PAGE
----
So what comes to mind first when you think about Russia and food? Vodka? Tsk, tsk, tsk, while being consumed a lot there, it is still not food per se. Now there is Borscht, but if you’re not a big fan of beets, that’s a no-go, so when I rummaged through the Russian cuisine scene I came across something that I had actually had in my European past – shashlyk. Originally coming from the countries of the Caucasus, it has become a staple in Russia for about 100 years now as well, good enough for us to adopt it for our Russian portion together with Russian roasted potatoes as a side.
Shashlyk is a skewer of marinated meat (mostly pork, lamb or veal) and vegetables (mostly onions and in some places zucchinis and the likes) grilled over hot charcoals, that’s the theory, in practice we did a few adaptations.
The ingredients are really simple:
- 1 kg (2.2046 lb) of pork (as mentioned lamb and veal also are an authentic option)
- 3 tbsp. of oil
- 5 tbsp. of lemon juice (vinegar also is ok)
- 1 onion
- 1 red bell pepper (or any vegetable that you would like to use)
While the original recipe calls for 2 to 2 1/2 inch thick cubes, we got a pack of thin pork cutlets, which I cut into squares and dumped into a ziploc bag together with the oil, the lemon juice and the finely chopped onion, plus some chives (can be fresh or dried), Nico took care of everything but the meat.
And then massaged the marinade into the meat – he was incredibly focused when he did it, telling us pretty much every step he did, like massaging, turning, shaking, he’s a natural, I tell you! When we asked him, if he was going to try some, he said no, he wanted sausage, so Valerie told him that it was the same animal, just flat and not rolled up. He still didn’t want to try it, but now calls pork chops “flat sausage”…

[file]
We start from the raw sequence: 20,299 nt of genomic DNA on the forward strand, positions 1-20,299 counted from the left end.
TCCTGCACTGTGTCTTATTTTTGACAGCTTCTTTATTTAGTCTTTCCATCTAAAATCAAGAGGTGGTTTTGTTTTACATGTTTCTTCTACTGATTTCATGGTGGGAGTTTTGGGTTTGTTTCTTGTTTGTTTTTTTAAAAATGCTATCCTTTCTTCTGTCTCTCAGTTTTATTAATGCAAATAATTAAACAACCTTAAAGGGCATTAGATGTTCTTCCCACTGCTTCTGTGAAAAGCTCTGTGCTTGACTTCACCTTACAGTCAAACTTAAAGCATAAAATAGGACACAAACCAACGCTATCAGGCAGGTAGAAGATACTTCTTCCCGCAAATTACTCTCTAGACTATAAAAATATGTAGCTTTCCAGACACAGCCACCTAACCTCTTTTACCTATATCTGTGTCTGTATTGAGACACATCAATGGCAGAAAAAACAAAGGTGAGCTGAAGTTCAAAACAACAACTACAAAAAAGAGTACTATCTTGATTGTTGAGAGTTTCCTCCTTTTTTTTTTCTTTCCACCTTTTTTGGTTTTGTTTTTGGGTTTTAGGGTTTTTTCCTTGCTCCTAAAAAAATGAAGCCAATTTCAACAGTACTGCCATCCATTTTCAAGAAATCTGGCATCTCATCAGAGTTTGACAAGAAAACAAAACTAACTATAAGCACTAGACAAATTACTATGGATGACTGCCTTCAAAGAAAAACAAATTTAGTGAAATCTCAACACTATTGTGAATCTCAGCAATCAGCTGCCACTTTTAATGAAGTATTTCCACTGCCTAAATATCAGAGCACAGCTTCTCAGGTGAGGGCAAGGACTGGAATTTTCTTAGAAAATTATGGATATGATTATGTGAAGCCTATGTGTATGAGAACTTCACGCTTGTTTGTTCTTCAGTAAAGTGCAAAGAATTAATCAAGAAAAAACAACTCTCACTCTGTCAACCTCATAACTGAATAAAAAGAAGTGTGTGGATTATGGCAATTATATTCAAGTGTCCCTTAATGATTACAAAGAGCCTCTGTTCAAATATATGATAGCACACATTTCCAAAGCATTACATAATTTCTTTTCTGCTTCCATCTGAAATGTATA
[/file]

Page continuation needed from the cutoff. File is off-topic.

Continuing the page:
After that the bag went into the fridge for a couple of hours (it’s recommended to forget it there for at least four hours) and we went on with our day (we did this about mid-morning). In time for dinner preparation we cut the bell pepper into squares (roundabout the same size as the meat) took the pork out of its frigid prison and started to skewer them up. If you want to use a grill with fire (and wooden skewers), make sure to soak the skewers in water for about 20 minutes, you don’t want them to go up in flames, now will you?
We also roasted up some Russian Roasted Potatoes as a side dish
Please check out our partner blogs and their Russia ideas: Adventures In Mommydom, Creative Family Fun, Glittering Muffins, Juggling with Kids, Kitchen Counter Chronicles, Make, Do & Friends, Mom 2 Posh Little Divas, Mummymummymum, Rainy Day Mum, Red Ted Art, The Educators’ Spin On It and The Outlaw Mom!
Please link up your Russia dish and/or craft in our linky below, we would love to see it!